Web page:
December 10, 2019

negative on credit report

Your credit report not only provides your credit score, but also your credit history. Lenders will often take a look at your credit report to determine how financially responsible you are. Things like late payments and missed payments help lenders identify potential lending risks. Not only can certain blemishes hurt your chances of having a loan approved, even if you are approved, it can hurt your terms. Fortunately, the blemishes on your credit report aren’t permanent.

How Far Back Does Your Credit History Go?

Any financial mistakes that you’ve made, from late payments to bankruptcies, will appear on your credit report and will remain there for years. Most delinquencies will remain on your credit report for as long as seven years, while more serious matters, such as bankruptcies, will remain for a decade. These blemishes can also do some serious damage to your credit score. This can be problematic, especially if you have blemishes on your report that occurred outside of your control. For example, expensive medical costs that resulted in the need to file bankruptcy.

Fortunately, there are ways to deal with such blemishes. First of all, while they can really hurt your credit score at first, they will gradually have less and less of an impact as the years go by. For example, if you had a 680 credit score and you were forced to declare bankruptcy, your credit score can take a 150 point hit. However, as long as you manage to maintain your finances, you can regain that 680 credit score within as little as five years.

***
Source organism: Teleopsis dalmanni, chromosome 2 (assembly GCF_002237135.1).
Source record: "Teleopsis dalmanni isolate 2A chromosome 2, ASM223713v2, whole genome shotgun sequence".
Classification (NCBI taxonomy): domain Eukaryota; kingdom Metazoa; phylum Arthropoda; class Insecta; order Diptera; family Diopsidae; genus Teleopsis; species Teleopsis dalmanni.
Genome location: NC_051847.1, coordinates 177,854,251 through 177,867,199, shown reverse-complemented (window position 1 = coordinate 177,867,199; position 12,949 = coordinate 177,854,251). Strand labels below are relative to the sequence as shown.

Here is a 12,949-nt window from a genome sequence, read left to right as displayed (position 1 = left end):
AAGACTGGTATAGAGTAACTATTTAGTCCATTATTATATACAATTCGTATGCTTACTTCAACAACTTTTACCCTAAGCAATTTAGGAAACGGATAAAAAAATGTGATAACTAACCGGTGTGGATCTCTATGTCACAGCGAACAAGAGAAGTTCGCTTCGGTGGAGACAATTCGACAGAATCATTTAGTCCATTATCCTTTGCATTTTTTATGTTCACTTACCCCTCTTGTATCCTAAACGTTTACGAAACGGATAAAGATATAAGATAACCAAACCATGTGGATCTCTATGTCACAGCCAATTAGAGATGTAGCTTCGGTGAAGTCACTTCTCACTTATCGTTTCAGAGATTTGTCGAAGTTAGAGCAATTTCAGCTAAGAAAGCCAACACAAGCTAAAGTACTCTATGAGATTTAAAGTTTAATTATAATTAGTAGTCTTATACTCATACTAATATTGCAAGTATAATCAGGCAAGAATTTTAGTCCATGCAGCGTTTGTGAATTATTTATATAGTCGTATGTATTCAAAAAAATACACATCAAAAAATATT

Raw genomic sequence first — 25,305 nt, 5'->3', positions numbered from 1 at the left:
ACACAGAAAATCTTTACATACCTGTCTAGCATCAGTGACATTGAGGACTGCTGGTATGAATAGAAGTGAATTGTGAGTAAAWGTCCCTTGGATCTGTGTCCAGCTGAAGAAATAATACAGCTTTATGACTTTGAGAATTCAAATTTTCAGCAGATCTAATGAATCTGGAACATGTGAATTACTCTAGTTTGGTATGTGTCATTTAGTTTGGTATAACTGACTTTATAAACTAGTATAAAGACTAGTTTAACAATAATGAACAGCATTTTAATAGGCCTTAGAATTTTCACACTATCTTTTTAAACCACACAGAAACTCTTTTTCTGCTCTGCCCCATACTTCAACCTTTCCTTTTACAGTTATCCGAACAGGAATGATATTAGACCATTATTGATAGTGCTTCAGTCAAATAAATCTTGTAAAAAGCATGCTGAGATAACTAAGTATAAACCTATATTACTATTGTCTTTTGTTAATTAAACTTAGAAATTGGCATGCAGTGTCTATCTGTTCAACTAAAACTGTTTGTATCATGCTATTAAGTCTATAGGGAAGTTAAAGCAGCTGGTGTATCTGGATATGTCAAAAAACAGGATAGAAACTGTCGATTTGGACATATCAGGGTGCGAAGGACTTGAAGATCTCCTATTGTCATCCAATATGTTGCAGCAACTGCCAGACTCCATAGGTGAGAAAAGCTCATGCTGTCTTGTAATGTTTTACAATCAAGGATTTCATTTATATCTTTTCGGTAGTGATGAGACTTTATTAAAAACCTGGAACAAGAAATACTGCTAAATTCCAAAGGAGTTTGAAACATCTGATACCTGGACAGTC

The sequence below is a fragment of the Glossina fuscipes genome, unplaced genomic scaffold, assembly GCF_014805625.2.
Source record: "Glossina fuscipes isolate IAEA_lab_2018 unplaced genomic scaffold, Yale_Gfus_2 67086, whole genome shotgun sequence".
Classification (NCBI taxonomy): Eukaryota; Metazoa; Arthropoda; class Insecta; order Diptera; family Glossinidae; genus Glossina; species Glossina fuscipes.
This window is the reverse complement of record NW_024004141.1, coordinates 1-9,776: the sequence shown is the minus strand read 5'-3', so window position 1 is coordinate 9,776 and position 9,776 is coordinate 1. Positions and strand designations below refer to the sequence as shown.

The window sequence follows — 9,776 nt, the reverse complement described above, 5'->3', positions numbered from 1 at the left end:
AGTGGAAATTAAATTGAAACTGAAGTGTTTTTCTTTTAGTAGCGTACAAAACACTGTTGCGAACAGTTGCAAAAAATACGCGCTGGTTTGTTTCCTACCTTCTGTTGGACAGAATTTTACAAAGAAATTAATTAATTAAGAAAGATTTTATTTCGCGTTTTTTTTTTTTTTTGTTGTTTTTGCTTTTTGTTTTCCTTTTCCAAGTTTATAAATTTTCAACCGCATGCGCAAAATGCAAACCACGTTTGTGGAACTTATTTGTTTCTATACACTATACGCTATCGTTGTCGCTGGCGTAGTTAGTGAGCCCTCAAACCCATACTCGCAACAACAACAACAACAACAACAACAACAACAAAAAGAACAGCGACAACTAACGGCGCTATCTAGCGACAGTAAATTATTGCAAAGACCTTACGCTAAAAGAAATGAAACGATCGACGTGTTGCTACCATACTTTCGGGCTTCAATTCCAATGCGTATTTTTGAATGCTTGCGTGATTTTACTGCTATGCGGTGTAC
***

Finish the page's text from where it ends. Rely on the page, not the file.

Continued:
Best Ways to Improve Your Credit Score

Although certain blemishes on your credit report can give lenders pause, you can offset these issues by having a good credit score. This shows that even though you might have had some financial issues in the past, you are now in a better financial position, which means you’re less of a financial risk to lenders. The following are some of the best ways to improve your credit score:

  1. Pay bills on time. – Simply paying your bills on time can help boost your credit score. Consider placing your bills on automatic payments. This way, you’ll never have to worry about forgetting to make a payment or making your payments late.
  2. Pay down your credit card debt. – One of the major factors of a credit score is your credit utilization ratio. If your balances are too high, it will hurt your credit score. Because of this, pay down your credit cards as much as possible. Generally speaking, try to keep your credit utilization ratio at 30 percent or less.
  3. Don’t close credit cards you pay off. – You might think closing an account is wise as it will prevent you from spending; however, when you close a credit card account, you remove credit, which will increase your credit utilization ratio.
  4. Don’t open new accounts. – Only open new accounts as needed. New accounts result in multiple inquiries, which ding your score.
  5. Dispute inaccuracies. – Credit reports aren’t always 100 percent accurate. You can request a free credit report from one of the three major credit bureaus once a year. Go through your report and look for any issues. There may be some mistakes on your credit report that are hurting your score. Reporting these mistakes can lead to their removal, thereby improving your score.

Despite the fact that negative information will remain on your credit report for some time, you can still improve your credit score. For more information on how you can improve your financial situation, contact us today.

photo of Jeff Mohlman

By Jeff Mohlman

Jeffrey has developed a comprehensive network of financial planning and estate planning experts who work for their client’s short-term and long-term goals. Today, the approach he incorporates for his clients follows three basic tenets: 1) being debt-free, 2) maximizing after-tax retirement income, and 3) protecting their estate from unforeseen risks.